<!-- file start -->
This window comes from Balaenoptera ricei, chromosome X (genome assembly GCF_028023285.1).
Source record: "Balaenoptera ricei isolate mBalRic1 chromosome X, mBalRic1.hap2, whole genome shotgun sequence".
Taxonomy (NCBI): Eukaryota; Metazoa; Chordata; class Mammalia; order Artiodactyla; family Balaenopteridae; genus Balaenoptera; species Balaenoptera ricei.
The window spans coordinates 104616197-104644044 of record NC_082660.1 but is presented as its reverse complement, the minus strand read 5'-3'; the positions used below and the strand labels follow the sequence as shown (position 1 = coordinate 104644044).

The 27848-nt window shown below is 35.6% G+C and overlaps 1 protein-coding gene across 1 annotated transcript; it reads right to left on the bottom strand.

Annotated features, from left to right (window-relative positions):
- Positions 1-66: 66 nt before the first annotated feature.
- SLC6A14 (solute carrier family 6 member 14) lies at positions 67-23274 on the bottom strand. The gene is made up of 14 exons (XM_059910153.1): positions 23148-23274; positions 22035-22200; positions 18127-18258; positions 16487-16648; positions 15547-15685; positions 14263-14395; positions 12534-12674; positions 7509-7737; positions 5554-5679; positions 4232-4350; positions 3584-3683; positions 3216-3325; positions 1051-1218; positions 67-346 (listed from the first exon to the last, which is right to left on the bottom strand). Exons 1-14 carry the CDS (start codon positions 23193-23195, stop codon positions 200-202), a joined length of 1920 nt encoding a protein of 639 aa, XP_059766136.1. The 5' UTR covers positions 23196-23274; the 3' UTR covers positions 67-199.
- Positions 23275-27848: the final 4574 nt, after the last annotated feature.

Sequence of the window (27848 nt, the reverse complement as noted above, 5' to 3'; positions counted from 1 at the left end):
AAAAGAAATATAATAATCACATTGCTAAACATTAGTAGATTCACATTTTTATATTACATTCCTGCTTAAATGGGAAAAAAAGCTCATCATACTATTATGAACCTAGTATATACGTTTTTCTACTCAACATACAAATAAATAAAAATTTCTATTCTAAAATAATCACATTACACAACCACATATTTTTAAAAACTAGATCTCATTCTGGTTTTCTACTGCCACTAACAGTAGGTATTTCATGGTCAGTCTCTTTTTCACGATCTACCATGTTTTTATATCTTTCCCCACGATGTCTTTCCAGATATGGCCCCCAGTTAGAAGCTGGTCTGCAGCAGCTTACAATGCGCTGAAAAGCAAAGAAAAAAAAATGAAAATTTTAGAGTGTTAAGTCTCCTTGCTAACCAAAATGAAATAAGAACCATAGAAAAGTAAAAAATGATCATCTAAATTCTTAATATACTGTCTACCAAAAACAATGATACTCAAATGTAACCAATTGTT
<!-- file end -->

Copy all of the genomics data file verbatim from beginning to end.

This window comes from Balaenoptera ricei, chromosome X (genome assembly GCF_028023285.1).
Source record: "Balaenoptera ricei isolate mBalRic1 chromosome X, mBalRic1.hap2, whole genome shotgun sequence".
Taxonomy (NCBI): Eukaryota; Metazoa; Chordata; class Mammalia; order Artiodactyla; family Balaenopteridae; genus Balaenoptera; species Balaenoptera ricei.
The window spans coordinates 104616197-104644044 of record NC_082660.1 but is presented as its reverse complement, the minus strand read 5'-3'; the positions used below and the strand labels follow the sequence as shown (position 1 = coordinate 104644044).

The 27848-nt window shown below is 35.6% G+C and overlaps 1 protein-coding gene across 1 annotated transcript; it reads right to left on the bottom strand.

Annotated features, from left to right (window-relative positions):
- Positions 1-66: 66 nt before the first annotated feature.
- SLC6A14 (solute carrier family 6 member 14) lies at positions 67-23274 on the bottom strand. The gene is made up of 14 exons (XM_059910153.1): positions 23148-23274; positions 22035-22200; positions 18127-18258; positions 16487-16648; positions 15547-15685; positions 14263-14395; positions 12534-12674; positions 7509-7737; positions 5554-5679; positions 4232-4350; positions 3584-3683; positions 3216-3325; positions 1051-1218; positions 67-346 (listed from the first exon to the last, which is right to left on the bottom strand). Exons 1-14 carry the CDS (start codon positions 23193-23195, stop codon positions 200-202), a joined length of 1920 nt encoding a protein of 639 aa, XP_059766136.1. The 5' UTR covers positions 23196-23274; the 3' UTR covers positions 67-199.
- Positions 23275-27848: the final 4574 nt, after the last annotated feature.

Sequence of the window (27848 nt, the reverse complement as noted above, 5' to 3'; positions counted from 1 at the left end):
AAAAGAAATATAATAATCACATTGCTAAACATTAGTAGATTCACATTTTTATATTACATTCCTGCTTAAATGGGAAAAAAAGCTCATCATACTATTATGAACCTAGTATATACGTTTTTCTACTCAACATACAAATAAATAAAAATTTCTATTCTAAAATAATCACATTACACAACCACATATTTTTAAAAACTAGATCTCATTCTGGTTTTCTACTGCCACTAACAGTAGGTATTTCATGGTCAGTCTCTTTTTCACGATCTACCATGTTTTTATATCTTTCCCCACGATGTCTTTCCAGATATGGCCCCCAGTTAGAAGCTGGTCTGCAGCAGCTTACAATGCGCTGAAAAGCAAAGAAAAAAAAATGAAAATTTTAGAGTGTTAAGTCTCCTTGCTAACCAAAATGAAATAAGAACCATAGAAAAGTAAAAAATGATCATCTAAATTCTTAATATACTGTCTACCAAAAACAATGATACTCAAATGTAACCAATTGTT